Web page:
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Saturday, July 05, 2008

What Is It Worth?

Your vote, that is. For this college student, not what he expected (unless he expected 5 years and a $10,000 fine).
A University of Minnesota student claimed it was all a joke when he put his vote in this fall’s presidential election up for sale on the Web auction site eBay. But prosecutors didn’t see the humor in the stunt.

Max P. Sanders, 19, was charged with a felony Thursday in Hennepin County District Court after allegedly asking for a minimum of $10 in exchange for voting for the bidder’s preferred candidate. “Good luck!” Sanders wrote under the eBay handle zepdrummer612. “You’re (sic) country depends on You!”

Sanders was charged with one count of bribery, treating and soliciting under an 1893 state law that makes it a crime to offer to buy or sell a vote.
Honestly, this struck me as humorous. No, it's not that I thought his little auction was funny (although I do expect that he meant it as a joke). The chuckle came from the simple facts that votes are bought and sold every election.

Sometimes, it's the outright buying of a super delegate's vote.
"While it would be unseemly for the candidates to hand out thousands of dollars to primary voters, or to the delegates pledged to represent the will of those voters, elected officials serving as superdelegates have received about $890,000 from Obama and Clinton in the form of campaign contributions over the last three years," the nonpartisan Center for Responsive Politics reported today.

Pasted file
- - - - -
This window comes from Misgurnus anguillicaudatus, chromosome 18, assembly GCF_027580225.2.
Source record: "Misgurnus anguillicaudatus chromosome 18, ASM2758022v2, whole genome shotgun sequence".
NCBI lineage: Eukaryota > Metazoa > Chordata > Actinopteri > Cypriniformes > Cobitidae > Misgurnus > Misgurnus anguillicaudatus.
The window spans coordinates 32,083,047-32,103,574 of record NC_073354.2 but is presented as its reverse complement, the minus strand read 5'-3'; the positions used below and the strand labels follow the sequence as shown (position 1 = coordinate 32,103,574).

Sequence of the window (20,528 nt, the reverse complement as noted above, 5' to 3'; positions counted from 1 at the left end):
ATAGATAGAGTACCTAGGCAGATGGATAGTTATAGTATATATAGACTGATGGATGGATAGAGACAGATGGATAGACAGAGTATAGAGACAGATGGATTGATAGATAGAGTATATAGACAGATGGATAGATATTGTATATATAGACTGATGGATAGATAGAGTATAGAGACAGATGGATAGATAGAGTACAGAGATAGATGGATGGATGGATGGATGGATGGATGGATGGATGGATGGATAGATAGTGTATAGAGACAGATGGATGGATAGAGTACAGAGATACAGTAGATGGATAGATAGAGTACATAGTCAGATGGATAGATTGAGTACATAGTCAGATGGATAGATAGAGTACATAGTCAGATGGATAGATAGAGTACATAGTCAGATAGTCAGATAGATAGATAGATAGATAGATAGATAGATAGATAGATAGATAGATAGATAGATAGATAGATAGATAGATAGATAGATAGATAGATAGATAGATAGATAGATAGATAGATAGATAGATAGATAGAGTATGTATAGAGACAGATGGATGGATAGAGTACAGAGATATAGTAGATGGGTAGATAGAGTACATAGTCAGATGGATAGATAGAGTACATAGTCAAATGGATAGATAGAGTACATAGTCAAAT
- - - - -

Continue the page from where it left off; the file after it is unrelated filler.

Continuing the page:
That is pretty cut and dry, isn't it? Well, except in Clinton's case- I don't think all that money actually bought her anything but a few more days on the campaign trail.

Ofttimes, the "buying" of votes is a bit more subtle. Unfortunately, many (most?) voters today use the "what will this candidate give me?" criterium instead of the "what can this candidate do for this country?" standard. Why do you think candidates promise the moon during the campaigns? More welfare... more jobs... more federal dollars for a pet project... healthier kids... healthier water... healthcare... prescription drug coverage.... You name it, they'll promise to deliver. Whether or not they will (or even can) is another story.

So, what's the difference between what this kid did and what voters do every election? He was just offering the cash discount.

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